Tuesday, April 7, 2009

Priming with Gesso

There are a bunch of good posts about this all over the internet but I thought I'd throw my hat into the ring anyway and talk about priming with gesso.

I live in Boston where the winters are long, cold, windy, and wet. None of these things make good conditions to go outside with a spray can and I don't like priming in my basement. Usually I can backlog primed models through December but I've been searching for a good alternative to spray cans. I think gesso could be that alternative.

What you'll need:



gesso (that large tub cost me 5 bucks)
a brush you don't mind getting ruined
models to prime
water and a pallet (these two are optional)

Step 1 (optional):

I put some gesso onto my pallet (see the penny for some scale) and mixed in two or three drops of water. Some tutorials I've read suggest doing this, others say you can apply the gesso straight from the tub.



Step 2:

Apply the gesso to the models liberally. Gesso shrinks as it dries so you can be pretty generous when you apply it. Below you can see that I was pretty heavy handed in my application.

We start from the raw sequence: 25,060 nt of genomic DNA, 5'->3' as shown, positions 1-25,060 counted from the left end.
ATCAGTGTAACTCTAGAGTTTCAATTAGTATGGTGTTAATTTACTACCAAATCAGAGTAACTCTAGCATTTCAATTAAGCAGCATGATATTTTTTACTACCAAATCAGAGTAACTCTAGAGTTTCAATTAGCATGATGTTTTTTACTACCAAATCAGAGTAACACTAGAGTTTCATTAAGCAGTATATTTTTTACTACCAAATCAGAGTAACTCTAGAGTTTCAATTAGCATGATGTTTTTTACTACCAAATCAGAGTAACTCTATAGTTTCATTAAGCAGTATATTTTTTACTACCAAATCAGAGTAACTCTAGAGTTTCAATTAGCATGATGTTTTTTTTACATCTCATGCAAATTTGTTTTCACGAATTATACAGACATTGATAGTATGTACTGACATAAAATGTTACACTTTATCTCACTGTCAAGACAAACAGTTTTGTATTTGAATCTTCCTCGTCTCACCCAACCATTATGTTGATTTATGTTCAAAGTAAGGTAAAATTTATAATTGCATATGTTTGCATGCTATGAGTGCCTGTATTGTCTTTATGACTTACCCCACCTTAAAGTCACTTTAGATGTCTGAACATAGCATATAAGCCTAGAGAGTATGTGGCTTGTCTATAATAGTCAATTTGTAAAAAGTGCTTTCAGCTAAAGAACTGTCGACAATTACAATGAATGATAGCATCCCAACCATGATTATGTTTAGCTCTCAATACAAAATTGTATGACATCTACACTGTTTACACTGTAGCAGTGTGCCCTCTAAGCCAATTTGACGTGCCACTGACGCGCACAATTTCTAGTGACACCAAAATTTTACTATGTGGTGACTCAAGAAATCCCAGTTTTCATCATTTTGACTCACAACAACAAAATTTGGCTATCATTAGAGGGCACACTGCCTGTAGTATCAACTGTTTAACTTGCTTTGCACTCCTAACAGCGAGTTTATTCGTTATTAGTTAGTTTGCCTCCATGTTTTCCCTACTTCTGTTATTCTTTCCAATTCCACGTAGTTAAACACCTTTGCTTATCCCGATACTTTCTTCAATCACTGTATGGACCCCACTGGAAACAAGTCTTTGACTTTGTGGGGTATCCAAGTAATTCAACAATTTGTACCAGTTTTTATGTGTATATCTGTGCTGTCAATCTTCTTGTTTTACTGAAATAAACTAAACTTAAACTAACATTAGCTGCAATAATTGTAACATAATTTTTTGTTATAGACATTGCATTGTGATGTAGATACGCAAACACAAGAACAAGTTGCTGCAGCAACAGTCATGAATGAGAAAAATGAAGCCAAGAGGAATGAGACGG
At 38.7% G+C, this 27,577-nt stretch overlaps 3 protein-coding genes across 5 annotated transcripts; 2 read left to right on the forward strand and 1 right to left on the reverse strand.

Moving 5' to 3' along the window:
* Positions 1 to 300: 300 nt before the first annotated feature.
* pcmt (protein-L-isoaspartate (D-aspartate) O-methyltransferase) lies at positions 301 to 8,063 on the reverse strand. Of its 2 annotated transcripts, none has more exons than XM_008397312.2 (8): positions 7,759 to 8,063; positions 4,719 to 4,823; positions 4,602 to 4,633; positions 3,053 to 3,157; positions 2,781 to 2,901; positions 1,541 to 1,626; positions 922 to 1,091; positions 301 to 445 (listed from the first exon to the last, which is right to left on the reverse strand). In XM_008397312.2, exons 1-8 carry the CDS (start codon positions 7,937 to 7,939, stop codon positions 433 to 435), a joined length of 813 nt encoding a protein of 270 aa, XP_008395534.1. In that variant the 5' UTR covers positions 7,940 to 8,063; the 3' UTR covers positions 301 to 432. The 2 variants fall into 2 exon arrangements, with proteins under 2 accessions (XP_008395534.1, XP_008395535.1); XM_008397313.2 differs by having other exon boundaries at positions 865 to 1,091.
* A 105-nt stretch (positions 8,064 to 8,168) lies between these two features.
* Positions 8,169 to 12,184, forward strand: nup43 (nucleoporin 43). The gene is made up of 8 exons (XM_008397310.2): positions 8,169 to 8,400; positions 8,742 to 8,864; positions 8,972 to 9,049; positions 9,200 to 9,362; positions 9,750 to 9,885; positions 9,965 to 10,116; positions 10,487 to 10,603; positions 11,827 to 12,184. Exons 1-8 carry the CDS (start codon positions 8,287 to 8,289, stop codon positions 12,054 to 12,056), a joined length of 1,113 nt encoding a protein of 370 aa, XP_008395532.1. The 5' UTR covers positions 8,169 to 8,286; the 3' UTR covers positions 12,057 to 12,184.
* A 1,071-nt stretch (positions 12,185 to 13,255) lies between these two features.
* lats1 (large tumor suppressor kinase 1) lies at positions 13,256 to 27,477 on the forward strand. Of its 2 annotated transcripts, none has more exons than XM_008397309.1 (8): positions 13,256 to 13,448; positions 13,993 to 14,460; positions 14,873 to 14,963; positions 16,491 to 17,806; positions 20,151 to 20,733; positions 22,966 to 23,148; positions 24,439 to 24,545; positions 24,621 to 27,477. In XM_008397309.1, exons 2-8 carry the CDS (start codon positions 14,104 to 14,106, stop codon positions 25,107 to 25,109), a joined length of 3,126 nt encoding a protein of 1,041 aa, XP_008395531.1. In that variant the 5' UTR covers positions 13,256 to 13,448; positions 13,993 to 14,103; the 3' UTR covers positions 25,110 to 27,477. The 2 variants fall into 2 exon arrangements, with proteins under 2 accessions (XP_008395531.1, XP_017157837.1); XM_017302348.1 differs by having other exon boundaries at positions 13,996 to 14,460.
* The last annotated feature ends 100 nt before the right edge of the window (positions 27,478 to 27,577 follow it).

Step 3:

Allow some time for drying. I left these guys alone for a few hours and that seemed to be sufficient. If you take a look at their faces or the eagles on the helmets / lasguns you can clearly see how the gesso has preserved the details. Awesome!



Step 4 (optional):

Maybe it was because I watered down the gesso or maybe it was because I used white but the coverage was a bit spotty after the first layer (see above picture). I decided to put another coat of gesso on these guys, this time straight from the tub. I let this dry for a few more hours and the results are below. Much better coverage (although still not perfect) and still not detail lost.



After my experiences with watered down vs. straight gesso I think I'm going to stick to the undiluted method in the hopes that two coats of straight gesso will give better coverage. Overall I'm quite pleased with how this worked out. The only pitfall I've noticed is tiny air bubble pits, especially in small but deep corners and crevasses, that form during the drying but I'm not very worried about these as they're small and shouldn't appear on the painted model.
blog comments powered by Disqus